“Enterprise” did reveal one major turning point in Klingon history: the answer to the “forehead question.” As described above, the Original Series Klingons were basically humans in swarthy makeup wearing black turtlenecks and sleeveless gold tunics. Since 1979’s “Star Trek: The Motion Picture,” though, Klingons have been upgraded. Their makeup now includes prominent forehead ridges and wilder hair, as well as armored costumes which emphasize the upper torso. “Enterprise” explained that these were the real Klingons, and the more human-looking types were the products of a 22nd Century genetic-engineering virus.
“Star Trek: The Motion Picture” also opened the door to a more practical (relatively speaking) application of Klingon culture. Thanks to actor James Doohan, “TMP” included a bit of Klingonese via some simple battle-oriented commands. Linguist Marc Okrand then built a more elaborate language for 1984’s “Search For Spock,” which was used in subsequent projects. Before long, there was enough Klingon language to support real-world academic courses, and today the Bible and the works of Shakespeare have been translated into Klingon. (Hamlet was a little tricky, since Okrand hadn’t given the Klingons an exact counterpart for the verb “to be.”)
When J.J. Abrams and company restarted “Star Trek” in 2009 with the Kelvin Timeline, their Klingons were reduced to a deleted scene. However, Klingon starships were part of the Kobayashi Maru simulation, and dialogue revealed that Nero’s crew spent some 28 years in a Klingon prison camp. Of course, in “Star Trek Into Darkness” Kirk pursued “John Harrison” to the Klingon homeworld, where his landing party encountered Klingon warships and a squad of Klingon warriors, and Uhura got to show off her Klingonese fluency. Neither movie used the Klingons for much more than their traditional space-barbarian role; and, for whatever it’s worth, Admiral Marcus considered war with the Klingons inevitable. Since “Star Trek Beyond” didn’t have Klingons at all, fans may have to wait for future Kelvin-timeline movies to see how right he was; or whether these Klingons will follow their prime-timeline counterparts.
That brings us back to “Discovery,” which has cast three Klingon roles already. T’Kumva (Chris Obi) will attempt to unite the Klingon houses, Captain Kol (Shazad Latif) is his protegé, and L’Rell (Mary Chiello) is a battle-deck commander. This suggests an ongoing Klingon-politics subplot, at least superficially reminiscent of Picard and Worf’s once-and-future brushes with the Klingon government. However, since “Errand of Mercy” is still ten years in “Discovery’s” future, odds are good that the Federation and Empire won’t get too chummy over the course of “Discovery’s” run. On the other hand, “Enterprise” revealed that the Organians had been watching humanity over 100 years before “Errand of Mercy,” so perhaps “Discovery” will feature a little of their benign influence as well.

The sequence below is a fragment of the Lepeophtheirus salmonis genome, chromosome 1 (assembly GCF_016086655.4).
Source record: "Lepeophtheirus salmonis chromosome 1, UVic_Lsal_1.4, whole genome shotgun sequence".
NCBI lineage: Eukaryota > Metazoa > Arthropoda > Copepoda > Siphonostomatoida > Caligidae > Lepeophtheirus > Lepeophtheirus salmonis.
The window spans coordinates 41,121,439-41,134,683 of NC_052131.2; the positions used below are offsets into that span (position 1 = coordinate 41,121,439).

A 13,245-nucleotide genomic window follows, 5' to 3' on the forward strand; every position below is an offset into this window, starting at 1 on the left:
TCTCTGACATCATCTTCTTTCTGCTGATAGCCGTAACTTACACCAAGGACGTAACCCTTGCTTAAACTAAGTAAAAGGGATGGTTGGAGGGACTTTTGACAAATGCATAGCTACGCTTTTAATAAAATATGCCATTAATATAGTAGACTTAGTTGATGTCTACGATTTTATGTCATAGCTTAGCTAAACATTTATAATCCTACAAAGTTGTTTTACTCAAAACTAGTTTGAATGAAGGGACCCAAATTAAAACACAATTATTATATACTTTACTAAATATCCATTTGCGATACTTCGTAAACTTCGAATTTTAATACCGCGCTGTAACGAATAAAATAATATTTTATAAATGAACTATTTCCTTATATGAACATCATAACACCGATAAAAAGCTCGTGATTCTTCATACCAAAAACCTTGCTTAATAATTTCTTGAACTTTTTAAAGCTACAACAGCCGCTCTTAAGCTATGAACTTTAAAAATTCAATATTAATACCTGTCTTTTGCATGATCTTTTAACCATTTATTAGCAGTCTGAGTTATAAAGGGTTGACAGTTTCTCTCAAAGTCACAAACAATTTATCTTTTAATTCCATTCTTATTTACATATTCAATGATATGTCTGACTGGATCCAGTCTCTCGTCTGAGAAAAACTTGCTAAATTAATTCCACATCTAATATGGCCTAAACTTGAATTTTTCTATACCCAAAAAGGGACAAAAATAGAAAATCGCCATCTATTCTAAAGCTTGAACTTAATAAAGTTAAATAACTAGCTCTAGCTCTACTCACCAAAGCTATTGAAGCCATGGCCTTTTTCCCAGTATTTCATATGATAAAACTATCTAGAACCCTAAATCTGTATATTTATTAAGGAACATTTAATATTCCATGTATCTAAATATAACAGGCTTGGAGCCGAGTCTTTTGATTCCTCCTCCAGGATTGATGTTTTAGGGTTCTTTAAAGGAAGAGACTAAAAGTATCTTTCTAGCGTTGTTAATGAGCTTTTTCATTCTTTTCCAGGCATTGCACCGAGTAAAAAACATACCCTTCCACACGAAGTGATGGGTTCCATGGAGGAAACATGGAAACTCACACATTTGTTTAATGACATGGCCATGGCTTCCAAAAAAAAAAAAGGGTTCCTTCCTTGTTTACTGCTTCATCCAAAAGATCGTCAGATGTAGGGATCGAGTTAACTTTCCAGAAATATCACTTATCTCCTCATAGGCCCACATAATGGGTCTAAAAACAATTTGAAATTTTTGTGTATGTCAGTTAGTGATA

The timing of “Discovery” may also work out well for the kinds of Klingon stories it will tell. Ever since 1967, the Klingons have been surrogates for the Soviet Union and Russia. As the real world worked its way through the Cold War, the Klingons’ place in the “Trek” universe also changed. In 1968’s Vietnam allegory “A Private Little War” they were pretty clearly in the Communist-aggressor role, and in 1984’s “Search For Spock” Commander Kruge and crew were infiltrating Federation territory to steal the secrets of the all-powerful Genesis Device — killing Kirk’s son David in the process. (One wonders where the Organians had gone.)
Nevertheless, “The Next Generation” premiered after Soviet premier Mikhail Gorbachev’s glasnost and perestroika signaled a new “openness” with the West; so “Trek” responded with Worf and the Klingon-Federation alliance. 1991’s “The Undiscovered Country” even mashed up Gorbachev and Abraham Lincoln in the Klingon Chancellor Gorkon (played by David Warner); and added a Chernobyl-like disaster with the destruction of Praxis. Gorkon’s assassination (by Federation and Klingon conspirators) might have been Lincoln-esque, but it unintentionally mirrored the failed August 1991 coup against Gorbachev. In a further coincidence, the Soviet Union itself dissolved on December 26, 1991, less than three weeks after “Star Trek VI” opened.
With American and Russian relations entering a new phase, and many in the West once again uncertain about Russia’s capabilities or intentions, certainly there’s ample opportunity for “Discovery’s” Klingons to be similarly unpredictable. To use Picard’s phrase, it is a period of “cowboy diplomacy,” even with Sarek of Vulcan around; and one expects “Discovery’s” officers to deal with the Klingons very differently from how Picard did. In an era without Organians holding back the galactic superpowers, the stakes are even higher. Conversely, that may force the Federation and Klingons into more subtle strategies. (Maybe there are Federation officials who see business opportunities; and maybe there are Klingons looking to spread propaganda?) In particular, the Klingons may end up channeling their belligerent tendencies into indirect manipulations and maneuvers. It would be a somewhat counterintuitive portrayal of a race famous for its lack of pretense.
By the same token, though, it would give “Discovery” a chance to take what 50 years of “Trek” has given, and fashion it into something both familiar and new. Regardless of era, Klingons shouldn’t settle for being merely scary or crude. They just have to help “Star Trek” teach us more about ourselves.